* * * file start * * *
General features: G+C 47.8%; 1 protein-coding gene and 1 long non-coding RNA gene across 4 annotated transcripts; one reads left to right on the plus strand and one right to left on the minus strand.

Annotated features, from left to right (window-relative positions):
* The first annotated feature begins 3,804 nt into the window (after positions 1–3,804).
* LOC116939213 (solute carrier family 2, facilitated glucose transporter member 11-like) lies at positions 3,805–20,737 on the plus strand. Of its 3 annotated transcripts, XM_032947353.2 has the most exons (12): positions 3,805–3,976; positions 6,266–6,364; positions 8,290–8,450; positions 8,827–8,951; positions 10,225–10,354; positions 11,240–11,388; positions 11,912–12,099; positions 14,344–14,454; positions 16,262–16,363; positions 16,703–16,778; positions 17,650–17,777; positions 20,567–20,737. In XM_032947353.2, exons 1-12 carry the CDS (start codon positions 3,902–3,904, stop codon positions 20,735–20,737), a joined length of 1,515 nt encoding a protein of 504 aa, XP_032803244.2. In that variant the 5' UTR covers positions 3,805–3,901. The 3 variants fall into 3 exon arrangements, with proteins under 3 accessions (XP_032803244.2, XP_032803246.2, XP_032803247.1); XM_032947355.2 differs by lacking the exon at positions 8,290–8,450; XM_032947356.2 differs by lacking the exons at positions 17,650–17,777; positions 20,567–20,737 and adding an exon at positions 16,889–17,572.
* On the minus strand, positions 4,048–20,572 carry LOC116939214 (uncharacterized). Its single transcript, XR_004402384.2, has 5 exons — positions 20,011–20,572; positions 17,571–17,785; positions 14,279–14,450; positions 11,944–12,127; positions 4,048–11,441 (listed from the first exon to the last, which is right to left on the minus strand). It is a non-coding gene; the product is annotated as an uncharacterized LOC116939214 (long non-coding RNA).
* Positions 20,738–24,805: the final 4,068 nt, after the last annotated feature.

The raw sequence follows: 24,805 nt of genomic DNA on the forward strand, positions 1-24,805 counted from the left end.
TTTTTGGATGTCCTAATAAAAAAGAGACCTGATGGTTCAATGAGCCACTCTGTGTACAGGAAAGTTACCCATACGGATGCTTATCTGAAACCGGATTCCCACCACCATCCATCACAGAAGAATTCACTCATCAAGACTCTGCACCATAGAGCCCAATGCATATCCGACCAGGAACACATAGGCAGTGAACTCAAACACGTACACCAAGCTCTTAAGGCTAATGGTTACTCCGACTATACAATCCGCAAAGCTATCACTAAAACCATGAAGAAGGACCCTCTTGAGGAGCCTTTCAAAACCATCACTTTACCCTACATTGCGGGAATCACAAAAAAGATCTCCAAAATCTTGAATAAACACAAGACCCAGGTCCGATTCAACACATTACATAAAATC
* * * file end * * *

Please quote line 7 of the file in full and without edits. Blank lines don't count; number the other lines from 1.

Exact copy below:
The raw sequence follows: 24,805 nt of genomic DNA on the forward strand, positions 1-24,805 counted from the left end.